Chemical structure of abacavir
|Systematic (IUPAC) name|
|Oral (solution or tablets)|
|Biological half-life||1.54 ± 0.63 h|
|Excretion||Renal (1.2% abacavir, 30% 5'-carboxylic acid metabolite, 36% 5'-glucuronide metabolite, 15% unidentified minor metabolites). Fecal (16%)|
|ATC code||J05AF06 (WHO)|
|Molar mass||286.332 g/mol|
|Melting point||165 °C (329 °F)|
Abacavir (ABC) is an antiretroviral medication used to prevent and treat HIV/AIDS. Viral strains that are resistant to zidovudine (AZT) or lamivudine (3TC) are generally, but not always, sensitive to abacavir.
It is well tolerated: the main side effect is hypersensitivity, which can be severe, and in rare cases, fatal. Genetic testing can indicate whether an individual is likely to be hypersensitive; over 90% of people can safely take abacavir. It is of the nucleoside analog reverse transcriptase inhibitor (NRTI) type and is in the class of carbocyclic nucleosides.
It is on the World Health Organization's List of Essential Medicines, the most important medication needed in a basic health system. It is available in the combination formulations abacavir/lamivudine/zidovudine, abacavir/dolutegravir/lamivudine, and abacavir/lamivudine. As of 2015 the cost for a typical month of medication in the United States is more than 200 USD.
Abacavir tablets and oral solution, in combination with other antiretroviral agents, are indicated for the treatment of HIV-1 infection.
Abacavir should always be used in combination with other antiretroviral agents. Abacavir should not be added as a single agent when antiretroviral regimens are changed due to loss of virologic response.
Common reactions include nausea, headache, fatigue, vomiting, hypersensitivity reaction, diarrhea, fever/chills, depression, rash, anxiety, URI, ALT, AST elevated, hypertriglyceridemia, and lipodystrophy.
Patients with liver disease should be cautious about using abacavir because of the possibility that it can aggravate the condition. The use of nucleoside drugs such as abacavir can very rarely cause lactic acidosis. Resistance to abacavir has developed in laboratory versions of HIV which are also resistant to other HIV-specific antiretrovirals such as lamivudine, didanosine and zalcitabine. HIV strains that are resistant to protease inhibitors are not likely to be resistant to abacavir.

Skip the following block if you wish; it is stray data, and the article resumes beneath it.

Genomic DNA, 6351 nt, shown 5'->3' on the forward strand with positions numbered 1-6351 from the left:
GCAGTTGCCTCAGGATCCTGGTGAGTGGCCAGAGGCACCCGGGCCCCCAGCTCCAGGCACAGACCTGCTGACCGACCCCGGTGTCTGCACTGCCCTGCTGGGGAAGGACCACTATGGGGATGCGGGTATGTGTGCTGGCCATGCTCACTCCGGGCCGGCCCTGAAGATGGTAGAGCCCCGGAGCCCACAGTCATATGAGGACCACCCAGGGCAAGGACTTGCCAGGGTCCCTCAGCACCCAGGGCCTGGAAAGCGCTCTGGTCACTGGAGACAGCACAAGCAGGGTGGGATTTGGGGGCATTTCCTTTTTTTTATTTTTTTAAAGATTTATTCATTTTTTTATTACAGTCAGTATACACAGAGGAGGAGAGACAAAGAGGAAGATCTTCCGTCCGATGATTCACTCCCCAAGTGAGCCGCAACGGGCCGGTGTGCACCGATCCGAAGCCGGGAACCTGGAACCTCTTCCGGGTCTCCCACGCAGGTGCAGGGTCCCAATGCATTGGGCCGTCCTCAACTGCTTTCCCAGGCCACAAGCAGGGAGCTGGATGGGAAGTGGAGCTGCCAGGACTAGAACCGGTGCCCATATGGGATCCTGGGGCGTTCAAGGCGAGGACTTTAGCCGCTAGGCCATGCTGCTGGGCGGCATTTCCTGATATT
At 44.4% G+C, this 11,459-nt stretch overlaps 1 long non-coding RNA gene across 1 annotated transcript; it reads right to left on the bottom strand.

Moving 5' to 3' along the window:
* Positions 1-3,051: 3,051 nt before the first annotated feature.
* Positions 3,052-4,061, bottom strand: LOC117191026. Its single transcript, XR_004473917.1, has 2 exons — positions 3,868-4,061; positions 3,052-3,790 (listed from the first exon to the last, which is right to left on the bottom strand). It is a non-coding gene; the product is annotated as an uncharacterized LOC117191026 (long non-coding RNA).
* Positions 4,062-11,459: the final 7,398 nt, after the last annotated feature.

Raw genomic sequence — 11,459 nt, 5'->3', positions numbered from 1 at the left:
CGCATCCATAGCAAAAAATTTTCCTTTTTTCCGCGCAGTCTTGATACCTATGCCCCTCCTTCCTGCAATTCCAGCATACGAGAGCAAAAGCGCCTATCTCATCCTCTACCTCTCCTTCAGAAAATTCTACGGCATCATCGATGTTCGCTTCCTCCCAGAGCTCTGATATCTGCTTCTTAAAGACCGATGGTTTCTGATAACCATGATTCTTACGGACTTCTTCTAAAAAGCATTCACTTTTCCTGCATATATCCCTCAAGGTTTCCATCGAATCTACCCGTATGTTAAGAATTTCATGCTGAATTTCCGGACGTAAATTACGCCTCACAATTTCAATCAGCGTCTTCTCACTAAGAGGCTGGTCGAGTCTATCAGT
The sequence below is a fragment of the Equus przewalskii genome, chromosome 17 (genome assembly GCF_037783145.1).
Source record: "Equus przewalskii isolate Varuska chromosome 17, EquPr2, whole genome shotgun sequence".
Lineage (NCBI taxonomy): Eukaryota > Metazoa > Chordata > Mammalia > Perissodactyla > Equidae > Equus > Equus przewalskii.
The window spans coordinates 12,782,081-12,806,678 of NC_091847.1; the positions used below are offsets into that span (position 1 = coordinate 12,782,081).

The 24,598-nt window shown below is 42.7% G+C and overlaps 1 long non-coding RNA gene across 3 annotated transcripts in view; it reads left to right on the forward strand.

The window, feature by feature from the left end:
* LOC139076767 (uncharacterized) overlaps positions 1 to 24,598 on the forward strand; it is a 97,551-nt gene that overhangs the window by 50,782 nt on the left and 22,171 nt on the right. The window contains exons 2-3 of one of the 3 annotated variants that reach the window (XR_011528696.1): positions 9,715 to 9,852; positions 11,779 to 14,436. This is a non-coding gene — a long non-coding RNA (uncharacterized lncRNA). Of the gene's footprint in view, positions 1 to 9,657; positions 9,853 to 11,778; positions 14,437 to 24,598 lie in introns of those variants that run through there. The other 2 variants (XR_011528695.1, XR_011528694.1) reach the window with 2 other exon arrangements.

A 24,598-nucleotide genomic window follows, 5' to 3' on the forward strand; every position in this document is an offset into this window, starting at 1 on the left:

Abacavir is contraindicated for use in infants under 3 months of age.
Little is known about the effects of Abacavir overdose. Overdose victims should be taken to a hospital emergency room for treatment.
Hypersensitivity to abacavir is strongly associated with a specific allele at the human leukocyte antigen B locus namely HLA-B*57:01. There is an association between the prevalence of HLA-B*5701 and ancestry. The prevalence of the allele is estimated to be 3.4 to 5.8% on average in populations of European ancestry, 17.6% in Indian Americans, 3.0% in Hispanic Americans, and 1.2% in Chinese Americans. There is significant variability in the prevalence of HLA-B*5701 among African populations. In African Americans, the prevalence is estimated to be 1.0% on average, 0% in the Yoruba from Nigeria, 3.3% in the Luhya from Kenya, and 13.6% in the Masai from Kenya, although the average values are derived from highly variable frequencies within sample groups.